Human sexuality

The absence or loss of sexual desire part 1

Loss of sexual desire is a major problem, and not secondary to other sexual difficulties, such as lack of erection or dyspareunia. Lack of sexual desire does not exclude sexual satisfaction or arousal, but makes sexual activity less likely.

Diagnostic criteria:
1) the lack or loss of sexual desire is expressed in the reduction of sexual fantasies, the search for sexual stimuli, thoughts about the sexual side of life, accompanied by a subjectively pleasant emotional tinge;
2) interest in the implementation of sexual activity with partners or masturbation without them appears less frequently than could be expected, taking into account age, situation and the previously familiar level.

Included (refer to this category):
– frigidity (alibidemia);
– reduced sexual desire;
– hypoactive sexual desire.

H. Kaplan (1987) defines this condition as repressed sexual desire. W. Masters and W. Johnson (1986) call it “inhibited sexual desire” (YSD) and identify two main signs of loss of sexual desire:
1) low degree of sexual activity;
2) the absence of the subject’s desire to show this activity.

And the desire includes sexual fantasies, manifestations of attention to erotic stimuli and materials, the ability to notice attractive potential partners, mental and physical discomfort (sexual abstinence) in case of a forced rejection of sex.

According to W. Masters and B. Johnson (1983), lack of desire is one of the frequent complaints about the treatment of married couples, and this is more common for women (up to 35%) than for men (up to 15%). They believe that lack of interest in sexuality should be classified as YSD only when it turns out to be a source of personal problems or leads to disorder in relationships. Some people, for reasons of subjective order, voluntarily reject sex, choosing celibacy (for example, Catholic clergy), which ultimately leads to the complete suppression of their sexual desire. This non-pathological lifestyle has been called normal asexuality, and there are no signs of sexual dysfunction.

However, often enough reduced sexual desire can be a serious problem in marriage. Thus, the discrepancy in the levels of sexual desire in the two partners is one of the most common complaints that come to sex therapists (J. Beck, 1995).

X. Kaplan (1987) refers to the manifestations of the absence or loss of sexual desire hidden forms of avoiding intimate contact; the emergence of negative ideas blocking sexual reactions and experiences; anxiety associated with a sense of inferiority of their own sexual activities; rejection of adequate physical and / or psychological stimulation during sexual activities; suppression of erotic fantasies.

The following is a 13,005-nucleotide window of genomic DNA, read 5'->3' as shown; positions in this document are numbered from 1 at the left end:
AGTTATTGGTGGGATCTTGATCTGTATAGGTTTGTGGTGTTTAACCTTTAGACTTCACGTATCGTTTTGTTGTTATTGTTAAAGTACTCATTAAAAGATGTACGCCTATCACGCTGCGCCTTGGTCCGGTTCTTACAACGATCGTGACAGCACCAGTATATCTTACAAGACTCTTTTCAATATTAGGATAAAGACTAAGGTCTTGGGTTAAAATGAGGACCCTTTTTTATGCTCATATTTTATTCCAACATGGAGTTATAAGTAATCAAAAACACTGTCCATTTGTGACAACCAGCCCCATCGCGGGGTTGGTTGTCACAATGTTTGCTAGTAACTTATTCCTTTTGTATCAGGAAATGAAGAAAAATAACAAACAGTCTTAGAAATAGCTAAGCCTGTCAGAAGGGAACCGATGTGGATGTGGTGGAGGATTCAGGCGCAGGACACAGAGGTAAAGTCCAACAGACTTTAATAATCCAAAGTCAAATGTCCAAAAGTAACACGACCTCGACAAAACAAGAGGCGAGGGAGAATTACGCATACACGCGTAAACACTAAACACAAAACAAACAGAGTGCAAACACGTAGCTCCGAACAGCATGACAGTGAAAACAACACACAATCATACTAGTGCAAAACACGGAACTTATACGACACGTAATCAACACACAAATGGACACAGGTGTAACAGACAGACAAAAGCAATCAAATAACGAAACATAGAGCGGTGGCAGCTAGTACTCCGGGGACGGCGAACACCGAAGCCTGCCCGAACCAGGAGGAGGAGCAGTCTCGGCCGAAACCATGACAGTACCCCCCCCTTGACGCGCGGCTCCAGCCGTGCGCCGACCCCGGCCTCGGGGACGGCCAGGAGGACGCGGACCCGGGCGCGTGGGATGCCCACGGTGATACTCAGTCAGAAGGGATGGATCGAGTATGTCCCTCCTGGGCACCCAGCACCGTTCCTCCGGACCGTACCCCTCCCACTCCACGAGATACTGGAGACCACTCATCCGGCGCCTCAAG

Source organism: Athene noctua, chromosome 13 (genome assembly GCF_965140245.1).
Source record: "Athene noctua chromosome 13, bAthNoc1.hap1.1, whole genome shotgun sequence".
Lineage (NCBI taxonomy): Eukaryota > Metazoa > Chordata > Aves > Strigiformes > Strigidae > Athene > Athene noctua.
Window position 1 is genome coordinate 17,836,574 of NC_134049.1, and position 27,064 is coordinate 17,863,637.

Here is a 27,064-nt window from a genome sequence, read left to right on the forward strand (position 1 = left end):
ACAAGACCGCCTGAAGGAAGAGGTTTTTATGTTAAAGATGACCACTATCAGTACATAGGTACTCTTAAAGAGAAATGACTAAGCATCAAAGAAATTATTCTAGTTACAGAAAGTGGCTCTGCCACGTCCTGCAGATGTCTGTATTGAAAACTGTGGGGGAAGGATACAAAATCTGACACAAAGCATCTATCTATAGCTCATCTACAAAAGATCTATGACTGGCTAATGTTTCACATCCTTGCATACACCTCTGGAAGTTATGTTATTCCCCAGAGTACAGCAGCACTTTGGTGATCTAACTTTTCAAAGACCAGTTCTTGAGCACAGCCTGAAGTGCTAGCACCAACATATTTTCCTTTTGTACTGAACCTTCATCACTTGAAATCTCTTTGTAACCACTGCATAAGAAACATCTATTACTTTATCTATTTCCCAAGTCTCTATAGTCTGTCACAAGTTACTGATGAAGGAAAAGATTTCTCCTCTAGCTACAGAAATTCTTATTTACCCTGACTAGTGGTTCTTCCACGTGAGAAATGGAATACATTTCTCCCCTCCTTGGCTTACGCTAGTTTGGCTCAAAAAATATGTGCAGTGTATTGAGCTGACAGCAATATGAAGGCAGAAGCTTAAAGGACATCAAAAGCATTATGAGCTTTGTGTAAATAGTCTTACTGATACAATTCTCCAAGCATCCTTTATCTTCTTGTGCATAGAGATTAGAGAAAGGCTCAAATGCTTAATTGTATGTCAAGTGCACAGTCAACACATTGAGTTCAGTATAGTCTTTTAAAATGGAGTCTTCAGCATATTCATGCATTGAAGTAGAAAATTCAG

There are a number of biological (organic) disorders, accompanied by a decrease or absence of sexual desire. In men, this is most often associated with hormonal deficiency, which is manifested by a pronounced decrease in the level of testosterone, or rather of its active metabolite – 5a-dehydrotestosterone in the blood.

The causes of androgen deficiency include primary (associated with pathological changes in the testes) and secondary (due to the pathology of the pituitary and hypothalamus) hypogonadism; prolactin-secreting pituitary tumors, which are detected in more than 10% of men with a loss of sexual desire, etc.

Hormonal (estrogenic) deficiency in women with gross ovarian dysfunction or their removal often leads to loss of the erotic component of sexual desire (a positive reaction to erotic stimuli, including superficial caress), and adrenal pathology, which causes a decrease in the level of androgens, may be accompanied by a complete lack of interest in sexual act (reduced sexual component of libido). Other biological causes that often lead to a decrease in sexual desire in people of both sexes include toxic effects (substance abuse, especially drug abuse); side effects of certain drugs (for example, neuroleptics or a number of tranquilizers, antihypertensive drugs such as clophelin or reserpine, etc.); metabolic disorders in the presence of signs of hepatic, renal or respiratory failure; temporal epilepsy.

Mental disorders, primarily accompanied by depressive affect, often contribute to the suppression of sexual desire. According to U. Masters and V. Johnson (1979), in patients with depression, a decrease in libido is observed in 70% of cases, and in 33% there are various kinds of disorders during sexual intercourse.

The main diagnostic value for the attribution of cases of reduction or loss of sexual desire to this category is the identification of psychological mechanisms in patients that inhibit sexual desire, in the absence of obvious biological causes of the disorder.

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